Amazingly, there is indeed already a lot more in the ongoing FIFTY FIFTY mess, as Dispatch has released a conversation between ATTRAKT‘s Jeon Hong Joon and SIAHN of The Givers that allegedly shows the latter has been doing something shady with the copyright of “Cupid“. Additionally, the court case between the group and ATTRAKT has started.
In the original Dispatch report, receipts were provided that appeared to show that SIAHN used ATTRAKT’s money to buy the copyright of “Cupid”, including SIAHN seemingly lying to the CEO about his publishing rights.
SIAHN replied claiming that the money from ATTRAKT was for neighboring rights.
It is unfortunate that a self-proclaimed producer with 30 years of experience isn’t able to discern between copyrights and neighboring rights. Neighboring rights refer to the right of an individual who has made a certain contribution to enhance the value of a copyrighted work and is usually given to the producer. In other words, it is the right of the record producer to pay and hold the $9,000 that ATTAKT claims.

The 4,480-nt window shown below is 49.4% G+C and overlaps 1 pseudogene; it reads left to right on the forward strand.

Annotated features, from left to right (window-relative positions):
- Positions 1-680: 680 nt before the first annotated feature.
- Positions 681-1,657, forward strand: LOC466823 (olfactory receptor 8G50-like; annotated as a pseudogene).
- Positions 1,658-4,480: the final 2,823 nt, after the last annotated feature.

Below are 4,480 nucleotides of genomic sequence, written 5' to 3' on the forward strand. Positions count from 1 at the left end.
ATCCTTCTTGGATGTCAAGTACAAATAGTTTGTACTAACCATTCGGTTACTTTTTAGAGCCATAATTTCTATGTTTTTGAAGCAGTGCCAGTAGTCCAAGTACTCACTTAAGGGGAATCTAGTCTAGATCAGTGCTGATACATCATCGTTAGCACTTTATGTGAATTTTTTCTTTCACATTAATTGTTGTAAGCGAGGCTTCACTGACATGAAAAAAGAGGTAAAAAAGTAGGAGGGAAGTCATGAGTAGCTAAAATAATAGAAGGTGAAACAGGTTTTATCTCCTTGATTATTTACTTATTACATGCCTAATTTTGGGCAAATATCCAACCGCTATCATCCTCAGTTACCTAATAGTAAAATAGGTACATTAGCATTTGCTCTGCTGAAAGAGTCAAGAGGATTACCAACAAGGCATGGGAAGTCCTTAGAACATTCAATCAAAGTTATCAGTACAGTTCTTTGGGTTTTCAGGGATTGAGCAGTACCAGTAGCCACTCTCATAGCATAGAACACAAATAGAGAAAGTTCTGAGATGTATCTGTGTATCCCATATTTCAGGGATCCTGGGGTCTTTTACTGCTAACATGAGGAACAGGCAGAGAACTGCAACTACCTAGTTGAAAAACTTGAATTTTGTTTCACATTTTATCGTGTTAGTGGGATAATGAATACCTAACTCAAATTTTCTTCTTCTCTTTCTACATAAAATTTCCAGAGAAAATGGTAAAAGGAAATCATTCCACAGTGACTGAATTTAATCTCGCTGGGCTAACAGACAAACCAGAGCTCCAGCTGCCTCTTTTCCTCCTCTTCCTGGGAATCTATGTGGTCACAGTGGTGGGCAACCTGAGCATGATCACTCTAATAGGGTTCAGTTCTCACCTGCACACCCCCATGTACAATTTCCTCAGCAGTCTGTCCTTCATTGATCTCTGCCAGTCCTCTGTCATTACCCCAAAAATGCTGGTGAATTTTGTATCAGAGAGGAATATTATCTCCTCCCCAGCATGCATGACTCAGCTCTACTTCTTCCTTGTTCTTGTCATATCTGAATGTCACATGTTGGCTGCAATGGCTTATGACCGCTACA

Copyrights are given to the person who created the production. For music, it is given to writers, producers, and music arrangers. In regards to this, The Givers, after deliberating with the writers, lawfully purchased the copyrights (to “Cupid”).
Essentially, SIAHN is claiming that ATTRAKT’s money went to the 28.65% that he now owns, while The Givers (his company) separately purchased the 66.85% they own with their own funds. I’m not an expert in copyright law, so I have no idea if that’s legit or not, but it’s what he’s saying.
Anyway, he goes on to explain how The Givers obtained the rest of the copyright.
All of this occurred before “Cupid” was released and was done through our publisher to expedite the process of re-writing and producing, mixing various versions, and collaborating with other artists during the group’s global promotions. Rightfully, the rights were obtained through the company’s efforts, and besides the rights owned by Ahn Sung Il, who participated in the production, overseas rights are owned by the publisher, The Givers.
Because the contract and other documents contain the parties’ private information, we can not reveal it, but we have the invoice showing that the song’s copyright was purchased with other funds and not with the money ATTRAKT is asserting. Also, on ATTRAKT’s invoice is written Music Production Fee, while our invoice states it is for the purchase of the song’s Music Intellectual Property Rights Fee. These are two different things that we will reveal in court.